Chlamydia is caused by bacteria called Chlamydia trachomatis.
How you get chlamydia
You can get chlamydia through:
- unprotected vaginal sex
- unprotected anal sex
- unprotected oral sex
- your genitals coming into contact with your partner’s genitals
- sharing sex toys when they are not washed or covered with a new condom between each person who uses them
Sexual fluid from the penis or vagina can pass chlamydia from one person to another even if the penis does not enter the vagina, anus or mouth. This means you can get chlamydia from genital contact with someone who has the infection even if there is no penetration, orgasm or ejaculation.
It isn’t clear if chlamydia could be passed on by transferring infected semen or vaginal fluid on the fingers, or by rubbing female genitals together.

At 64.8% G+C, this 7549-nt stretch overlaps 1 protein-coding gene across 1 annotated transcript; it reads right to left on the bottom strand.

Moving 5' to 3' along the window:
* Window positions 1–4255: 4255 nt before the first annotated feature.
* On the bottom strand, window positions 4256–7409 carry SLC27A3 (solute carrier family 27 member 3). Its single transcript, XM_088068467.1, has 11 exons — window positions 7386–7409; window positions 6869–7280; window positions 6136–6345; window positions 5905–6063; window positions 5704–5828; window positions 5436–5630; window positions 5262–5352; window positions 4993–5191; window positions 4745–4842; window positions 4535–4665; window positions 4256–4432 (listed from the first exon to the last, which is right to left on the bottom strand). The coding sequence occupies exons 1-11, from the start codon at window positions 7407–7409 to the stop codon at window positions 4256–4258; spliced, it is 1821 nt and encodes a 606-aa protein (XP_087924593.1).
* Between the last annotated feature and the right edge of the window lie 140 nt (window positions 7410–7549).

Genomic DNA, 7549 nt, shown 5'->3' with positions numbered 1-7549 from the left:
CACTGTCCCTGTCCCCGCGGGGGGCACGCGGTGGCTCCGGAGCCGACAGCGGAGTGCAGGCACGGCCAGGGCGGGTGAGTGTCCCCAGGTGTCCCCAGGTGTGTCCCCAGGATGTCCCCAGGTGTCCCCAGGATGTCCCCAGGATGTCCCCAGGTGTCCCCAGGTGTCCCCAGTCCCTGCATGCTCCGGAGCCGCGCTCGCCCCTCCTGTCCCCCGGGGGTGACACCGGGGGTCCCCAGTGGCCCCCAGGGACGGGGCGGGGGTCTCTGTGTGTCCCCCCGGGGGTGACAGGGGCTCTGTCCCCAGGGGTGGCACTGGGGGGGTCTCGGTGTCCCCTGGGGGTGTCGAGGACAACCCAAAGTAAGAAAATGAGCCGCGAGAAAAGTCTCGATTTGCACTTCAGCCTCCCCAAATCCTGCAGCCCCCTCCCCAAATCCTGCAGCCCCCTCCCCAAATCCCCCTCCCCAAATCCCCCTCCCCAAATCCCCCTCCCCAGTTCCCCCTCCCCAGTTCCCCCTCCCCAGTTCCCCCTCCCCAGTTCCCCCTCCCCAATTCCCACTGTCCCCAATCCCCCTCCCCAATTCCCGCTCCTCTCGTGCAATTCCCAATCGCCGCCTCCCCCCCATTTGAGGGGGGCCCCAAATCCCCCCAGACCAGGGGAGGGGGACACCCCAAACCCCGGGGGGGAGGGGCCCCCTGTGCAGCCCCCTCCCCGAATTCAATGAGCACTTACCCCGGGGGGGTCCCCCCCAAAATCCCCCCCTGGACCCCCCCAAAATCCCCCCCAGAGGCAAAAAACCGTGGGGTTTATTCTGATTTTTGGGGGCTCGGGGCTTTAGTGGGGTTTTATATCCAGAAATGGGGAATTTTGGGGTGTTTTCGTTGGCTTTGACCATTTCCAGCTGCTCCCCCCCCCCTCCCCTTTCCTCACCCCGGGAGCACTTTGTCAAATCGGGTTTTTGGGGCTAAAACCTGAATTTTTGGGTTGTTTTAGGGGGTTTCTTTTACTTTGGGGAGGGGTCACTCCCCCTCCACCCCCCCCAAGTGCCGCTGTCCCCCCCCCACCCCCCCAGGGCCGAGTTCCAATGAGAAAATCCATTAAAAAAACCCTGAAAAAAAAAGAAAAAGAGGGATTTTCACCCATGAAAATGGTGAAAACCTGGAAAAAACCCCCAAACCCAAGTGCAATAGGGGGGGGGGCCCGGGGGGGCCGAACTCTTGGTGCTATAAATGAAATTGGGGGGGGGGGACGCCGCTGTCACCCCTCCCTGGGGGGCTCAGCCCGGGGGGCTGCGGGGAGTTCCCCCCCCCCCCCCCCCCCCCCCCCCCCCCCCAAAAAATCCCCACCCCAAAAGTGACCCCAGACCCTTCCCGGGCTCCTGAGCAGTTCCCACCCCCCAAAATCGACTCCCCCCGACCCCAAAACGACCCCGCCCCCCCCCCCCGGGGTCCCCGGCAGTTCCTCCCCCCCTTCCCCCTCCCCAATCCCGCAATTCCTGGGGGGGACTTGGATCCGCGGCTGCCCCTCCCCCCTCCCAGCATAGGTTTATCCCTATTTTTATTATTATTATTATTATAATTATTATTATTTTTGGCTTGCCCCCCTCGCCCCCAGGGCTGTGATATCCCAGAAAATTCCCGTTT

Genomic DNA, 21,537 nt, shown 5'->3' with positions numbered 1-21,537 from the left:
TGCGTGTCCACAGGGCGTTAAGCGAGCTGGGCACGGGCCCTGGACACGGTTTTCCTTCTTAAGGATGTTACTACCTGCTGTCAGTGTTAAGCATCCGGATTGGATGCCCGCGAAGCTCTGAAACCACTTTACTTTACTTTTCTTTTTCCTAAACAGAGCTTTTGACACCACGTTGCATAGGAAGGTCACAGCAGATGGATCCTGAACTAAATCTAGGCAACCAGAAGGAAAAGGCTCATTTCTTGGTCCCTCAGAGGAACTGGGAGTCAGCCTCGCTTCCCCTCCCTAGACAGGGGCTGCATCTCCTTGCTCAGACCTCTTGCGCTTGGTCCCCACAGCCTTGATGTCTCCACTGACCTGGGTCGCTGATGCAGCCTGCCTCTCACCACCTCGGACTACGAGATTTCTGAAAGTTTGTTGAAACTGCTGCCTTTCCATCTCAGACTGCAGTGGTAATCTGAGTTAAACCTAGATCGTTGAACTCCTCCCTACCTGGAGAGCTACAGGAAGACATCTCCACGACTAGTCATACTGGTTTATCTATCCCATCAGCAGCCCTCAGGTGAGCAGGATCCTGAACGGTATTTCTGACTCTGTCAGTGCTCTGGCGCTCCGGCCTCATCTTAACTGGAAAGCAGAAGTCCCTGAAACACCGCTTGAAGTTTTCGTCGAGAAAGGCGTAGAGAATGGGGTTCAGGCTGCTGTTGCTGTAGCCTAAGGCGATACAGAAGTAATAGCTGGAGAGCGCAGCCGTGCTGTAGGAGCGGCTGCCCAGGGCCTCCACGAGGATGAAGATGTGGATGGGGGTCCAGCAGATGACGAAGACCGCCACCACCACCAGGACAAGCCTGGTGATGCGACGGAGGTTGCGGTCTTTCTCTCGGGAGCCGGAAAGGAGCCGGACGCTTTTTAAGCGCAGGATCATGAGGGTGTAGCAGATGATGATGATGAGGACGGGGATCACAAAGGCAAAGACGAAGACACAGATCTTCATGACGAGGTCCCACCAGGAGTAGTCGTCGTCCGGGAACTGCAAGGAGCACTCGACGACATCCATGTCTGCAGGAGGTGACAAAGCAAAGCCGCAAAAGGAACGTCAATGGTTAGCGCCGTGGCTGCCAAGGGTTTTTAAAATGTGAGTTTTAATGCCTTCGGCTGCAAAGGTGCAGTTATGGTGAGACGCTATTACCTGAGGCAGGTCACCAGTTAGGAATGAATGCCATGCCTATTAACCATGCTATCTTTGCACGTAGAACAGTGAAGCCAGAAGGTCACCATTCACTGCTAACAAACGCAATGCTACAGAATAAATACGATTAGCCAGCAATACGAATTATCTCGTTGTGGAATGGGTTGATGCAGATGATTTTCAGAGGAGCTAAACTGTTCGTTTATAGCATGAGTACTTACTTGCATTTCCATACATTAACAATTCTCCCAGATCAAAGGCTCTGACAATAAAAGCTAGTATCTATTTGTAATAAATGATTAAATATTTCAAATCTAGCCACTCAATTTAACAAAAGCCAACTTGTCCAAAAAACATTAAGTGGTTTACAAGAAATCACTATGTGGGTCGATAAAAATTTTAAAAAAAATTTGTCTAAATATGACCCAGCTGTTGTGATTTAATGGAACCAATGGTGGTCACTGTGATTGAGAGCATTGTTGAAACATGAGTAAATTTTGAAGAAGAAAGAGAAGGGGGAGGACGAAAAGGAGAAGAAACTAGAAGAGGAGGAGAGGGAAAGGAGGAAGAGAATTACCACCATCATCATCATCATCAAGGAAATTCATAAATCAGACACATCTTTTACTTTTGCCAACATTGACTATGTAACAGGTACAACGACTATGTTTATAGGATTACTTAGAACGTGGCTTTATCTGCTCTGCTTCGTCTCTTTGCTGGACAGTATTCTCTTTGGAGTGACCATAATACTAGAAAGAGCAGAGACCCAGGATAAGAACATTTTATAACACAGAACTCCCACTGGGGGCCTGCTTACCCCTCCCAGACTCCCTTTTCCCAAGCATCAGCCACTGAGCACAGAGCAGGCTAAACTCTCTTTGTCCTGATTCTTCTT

Chlamydia cannot be passed on through casual contact, including kissing and hugging, or from sharing baths, towels, swimming pools, toilet seats or cutlery.
Infected semen or vaginal fluid can cause conjunctivitis if it gets into someone’s eye.
Chlamydia and giving birth
During childbirth, a woman with chlamydia can pass the infection on to her baby. If chlamydia develops in the baby there might not be any obvious symptoms at first. Chlamydia in a newborn baby can cause inflammation (swelling) and discharge in the baby’s eyes (known as conjunctivitis) and pneumonia. The midwife or GP can arrange a simple swab test for chlamydia from the baby.
Find out more about:
- chlamydia symptoms
- getting tested for chlamydia
- chlamydia treatment
- protecting yourself against chlamydia